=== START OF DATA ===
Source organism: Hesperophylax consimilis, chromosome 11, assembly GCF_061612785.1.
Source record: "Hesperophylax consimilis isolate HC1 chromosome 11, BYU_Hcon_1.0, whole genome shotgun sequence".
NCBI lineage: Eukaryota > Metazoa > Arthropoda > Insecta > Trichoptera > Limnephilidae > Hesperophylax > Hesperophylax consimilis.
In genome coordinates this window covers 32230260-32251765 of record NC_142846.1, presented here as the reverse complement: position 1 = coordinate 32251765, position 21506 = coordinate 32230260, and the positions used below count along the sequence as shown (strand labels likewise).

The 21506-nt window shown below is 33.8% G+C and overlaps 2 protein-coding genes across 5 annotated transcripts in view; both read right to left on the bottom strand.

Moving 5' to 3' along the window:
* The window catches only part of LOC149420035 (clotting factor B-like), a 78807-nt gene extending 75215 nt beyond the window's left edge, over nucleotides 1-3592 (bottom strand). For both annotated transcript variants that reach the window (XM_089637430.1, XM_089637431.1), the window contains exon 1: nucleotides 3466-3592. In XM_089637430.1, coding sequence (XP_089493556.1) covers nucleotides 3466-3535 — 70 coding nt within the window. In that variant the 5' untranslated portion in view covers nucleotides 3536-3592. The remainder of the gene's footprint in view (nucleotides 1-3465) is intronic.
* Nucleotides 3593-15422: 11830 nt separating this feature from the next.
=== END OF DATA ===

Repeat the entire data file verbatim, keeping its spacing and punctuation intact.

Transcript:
Source organism: Hesperophylax consimilis, chromosome 11, assembly GCF_061612785.1.
Source record: "Hesperophylax consimilis isolate HC1 chromosome 11, BYU_Hcon_1.0, whole genome shotgun sequence".
NCBI lineage: Eukaryota > Metazoa > Arthropoda > Insecta > Trichoptera > Limnephilidae > Hesperophylax > Hesperophylax consimilis.
In genome coordinates this window covers 32230260-32251765 of record NC_142846.1, presented here as the reverse complement: position 1 = coordinate 32251765, position 21506 = coordinate 32230260, and the positions used below count along the sequence as shown (strand labels likewise).

The 21506-nt window shown below is 33.8% G+C and overlaps 2 protein-coding genes across 5 annotated transcripts in view; both read right to left on the bottom strand.

Moving 5' to 3' along the window:
* The window catches only part of LOC149420035 (clotting factor B-like), a 78807-nt gene extending 75215 nt beyond the window's left edge, over nucleotides 1-3592 (bottom strand). For both annotated transcript variants that reach the window (XM_089637430.1, XM_089637431.1), the window contains exon 1: nucleotides 3466-3592. In XM_089637430.1, coding sequence (XP_089493556.1) covers nucleotides 3466-3535 — 70 coding nt within the window. In that variant the 5' untranslated portion in view covers nucleotides 3536-3592. The remainder of the gene's footprint in view (nucleotides 1-3465) is intronic.
* Nucleotides 3593-15422: 11830 nt separating this feature from the next.